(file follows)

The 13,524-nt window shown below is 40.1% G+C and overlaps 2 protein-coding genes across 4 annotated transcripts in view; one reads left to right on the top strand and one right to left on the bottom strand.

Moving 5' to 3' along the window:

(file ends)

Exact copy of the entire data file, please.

The 13,524-nt window shown below is 40.1% G+C and overlaps 2 protein-coding genes across 4 annotated transcripts in view; one reads left to right on the top strand and one right to left on the bottom strand.

Moving 5' to 3' along the window: